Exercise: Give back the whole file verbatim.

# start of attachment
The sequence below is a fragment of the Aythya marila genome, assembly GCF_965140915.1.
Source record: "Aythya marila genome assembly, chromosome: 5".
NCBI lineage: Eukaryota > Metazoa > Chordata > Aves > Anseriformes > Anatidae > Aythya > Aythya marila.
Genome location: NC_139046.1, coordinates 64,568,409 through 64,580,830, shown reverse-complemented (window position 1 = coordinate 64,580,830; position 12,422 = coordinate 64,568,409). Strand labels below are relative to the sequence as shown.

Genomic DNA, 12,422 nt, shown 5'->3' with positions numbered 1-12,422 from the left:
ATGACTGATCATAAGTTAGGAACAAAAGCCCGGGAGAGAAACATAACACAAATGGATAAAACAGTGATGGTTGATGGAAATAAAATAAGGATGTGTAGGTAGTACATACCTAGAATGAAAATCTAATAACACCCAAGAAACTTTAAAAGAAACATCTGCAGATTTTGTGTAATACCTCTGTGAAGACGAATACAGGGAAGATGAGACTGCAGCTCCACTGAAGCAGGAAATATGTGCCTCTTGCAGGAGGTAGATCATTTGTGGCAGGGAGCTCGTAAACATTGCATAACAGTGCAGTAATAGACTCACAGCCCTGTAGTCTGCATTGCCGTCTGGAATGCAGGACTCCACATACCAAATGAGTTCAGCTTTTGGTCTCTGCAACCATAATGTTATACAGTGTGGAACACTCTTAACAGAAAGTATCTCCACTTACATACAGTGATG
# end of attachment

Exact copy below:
The sequence below is a fragment of the Aythya marila genome, assembly GCF_965140915.1.
Source record: "Aythya marila genome assembly, chromosome: 5".
NCBI lineage: Eukaryota > Metazoa > Chordata > Aves > Anseriformes > Anatidae > Aythya > Aythya marila.
Genome location: NC_139046.1, coordinates 64,568,409 through 64,580,830, shown reverse-complemented (window position 1 = coordinate 64,580,830; position 12,422 = coordinate 64,568,409). Strand labels below are relative to the sequence as shown.

Genomic DNA, 12,422 nt, shown 5'->3' with positions numbered 1-12,422 from the left:
ATGACTGATCATAAGTTAGGAACAAAAGCCCGGGAGAGAAACATAACACAAATGGATAAAACAGTGATGGTTGATGGAAATAAAATAAGGATGTGTAGGTAGTACATACCTAGAATGAAAATCTAATAACACCCAAGAAACTTTAAAAGAAACATCTGCAGATTTTGTGTAATACCTCTGTGAAGACGAATACAGGGAAGATGAGACTGCAGCTCCACTGAAGCAGGAAATATGTGCCTCTTGCAGGAGGTAGATCATTTGTGGCAGGGAGCTCGTAAACATTGCATAACAGTGCAGTAATAGACTCACAGCCCTGTAGTCTGCATTGCCGTCTGGAATGCAGGACTCCACATACCAAATGAGTTCAGCTTTTGGTCTCTGCAACCATAATGTTATACAGTGTGGAACACTCTTAACAGAAAGTATCTCCACTTACATACAGTGATG